105. With regards to the concept that “[farmer’s markets and urban gardens] illustrate there are human hands and other natural lives involved in producing “the sources of our nourishment,” I think it is impactful to remember that we are sustained by nourishment from the earth and not from machines. I applaud consumers and Oregon farmers and dairy men who fight to tell the story of their products. This “story” reinforces this connection to the earth.

  106. After reading this article, the saying “you are what you eat” cannot be more evident. There is so much commercialism and false advertising on food products in the local and national media that you have to be very careful what you purchase and put into your body, especially when they’re finding that processed foods are causing cancers and other illnesses. The title “fair trade” can be very deceiving because in reality we have an unfair global work force and women are the target of this discrimination. I am currently enrolled in a gender issues course and I have learned that women are now making up 40% of the global work force and are working for unfair wages and in harsh conditions in these export processing zones. For example, Nike is one of the biggest national corporations and there are women and children making these shoes for about 80 cents per shoe, when in reality we are selling them in the United State for over $80 a pair. This clearly isn’t fair and I believe that alot of people in the United States are unaware of these conditions. The same is true for food production such as the young hands who make our chocolate bars. We really need to pay close attention to where our food is coming from and the story behind it. Labeling is so important and one must be able to trust in the labels put on food products.

    • Good points on consumer labeling–and actually “fair trade” is a particular label that is certified by an international organization. Perhaps you mean the term “free trade” is problematic– since it is in the name of “free trade” that the World Trade Organization carries out policy supporting some serious economic injustice and environmental abuse of the kind you cite here.

    • I had no idea that Nike used women and children in other countries to manufacture their shoes for such a low price. That is not fair at all, especially for how much the shoes are actually sold for. Everyday I learn about more and more companies that use these same tactics. Sad.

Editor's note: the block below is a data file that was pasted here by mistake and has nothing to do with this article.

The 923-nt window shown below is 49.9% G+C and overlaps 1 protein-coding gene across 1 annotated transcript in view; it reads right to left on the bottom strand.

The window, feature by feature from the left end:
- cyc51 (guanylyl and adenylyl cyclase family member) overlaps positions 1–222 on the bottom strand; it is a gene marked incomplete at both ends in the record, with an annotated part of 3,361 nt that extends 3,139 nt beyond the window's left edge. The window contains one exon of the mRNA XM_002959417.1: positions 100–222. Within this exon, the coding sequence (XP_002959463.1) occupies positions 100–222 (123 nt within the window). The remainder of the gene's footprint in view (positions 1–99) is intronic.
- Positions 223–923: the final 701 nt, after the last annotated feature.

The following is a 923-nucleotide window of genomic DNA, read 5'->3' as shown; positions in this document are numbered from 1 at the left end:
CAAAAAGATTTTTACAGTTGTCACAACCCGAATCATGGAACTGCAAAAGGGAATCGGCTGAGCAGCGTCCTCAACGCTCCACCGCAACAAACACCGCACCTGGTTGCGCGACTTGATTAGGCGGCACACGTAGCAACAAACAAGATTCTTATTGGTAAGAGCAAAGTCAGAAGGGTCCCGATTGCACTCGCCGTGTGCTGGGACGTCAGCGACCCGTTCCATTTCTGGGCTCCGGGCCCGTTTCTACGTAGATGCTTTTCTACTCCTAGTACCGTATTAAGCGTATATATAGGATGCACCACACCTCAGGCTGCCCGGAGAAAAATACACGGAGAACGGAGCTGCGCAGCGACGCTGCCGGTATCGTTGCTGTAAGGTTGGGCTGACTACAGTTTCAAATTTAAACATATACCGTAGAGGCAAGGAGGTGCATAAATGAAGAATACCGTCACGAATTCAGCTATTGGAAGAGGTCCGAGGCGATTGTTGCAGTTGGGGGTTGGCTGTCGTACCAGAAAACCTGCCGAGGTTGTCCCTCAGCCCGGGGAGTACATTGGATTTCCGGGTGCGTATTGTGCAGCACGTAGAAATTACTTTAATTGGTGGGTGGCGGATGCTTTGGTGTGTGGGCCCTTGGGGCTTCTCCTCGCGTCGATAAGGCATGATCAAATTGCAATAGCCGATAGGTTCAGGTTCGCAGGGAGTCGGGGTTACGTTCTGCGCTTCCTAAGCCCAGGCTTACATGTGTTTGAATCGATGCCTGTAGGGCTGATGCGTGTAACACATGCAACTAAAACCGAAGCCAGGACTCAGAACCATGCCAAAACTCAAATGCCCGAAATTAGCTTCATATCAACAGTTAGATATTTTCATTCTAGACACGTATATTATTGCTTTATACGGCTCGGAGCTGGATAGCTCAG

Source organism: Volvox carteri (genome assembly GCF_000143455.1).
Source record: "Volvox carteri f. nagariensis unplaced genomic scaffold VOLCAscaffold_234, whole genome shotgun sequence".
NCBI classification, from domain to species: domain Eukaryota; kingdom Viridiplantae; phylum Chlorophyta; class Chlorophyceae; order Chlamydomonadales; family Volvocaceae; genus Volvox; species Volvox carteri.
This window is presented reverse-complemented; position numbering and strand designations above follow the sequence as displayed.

107. “Without healthy water and soil, food will not grow.” A quick look at the environmental aspects of “food” production – I’d be the first to admit that a certain amount of animal wste can be put to use as fertilizer but large scale animal production goes way beyond any “healthy” amount of animal waste. Too much is called pollution – soil, water, and air. On top of the vast quantities of natural resources that are used up for the production of meat for food. It’s bad enough that we are conditioned to believe that we need to enslave animals for food but we are supposed to believe that they are happy to sacrifice themselves for our benefit. Of course, like anything else big business gets involved with, how beneficial can it be to us anyway. We could do a lot of cleaning up of the environment if people had to kill their own dinner or even if we had video of the production process in the meat section of grocery stores. As for humane treatment of so called farm animals – there is nothing humane raising animals to rely on us for their well being and then betraying their trust by slaughtering them. If given a choice, I find it hard to believe any animal would choose to be raised as food.
    A farmer’s market at the White House is a great idea. It could be made wonderful if the government would end agricultural subsidies for ethanol production and use the money to help establish farmer’s markets for the rest of the nation.
    Honest labelling has been and continues to be a constant battle with the government doing everything it can to help big business confuse, mislead, deceive, and outright lie to the public about what we are eating. Even with all of our labelling victories you can bet that the Monsantos of the world are looking for ways, while we celebrate what we’ve won so far, to use our victories against us.

    • Many good points here, William. One other problem with the waste from concentrated feedlots is that the cows and their waste are full of antibiotics.
      Honest labeling is important AND a struggle. Meanwhile it is up to the consumer to find out what s/he can in order to make good choices for both health and the environment.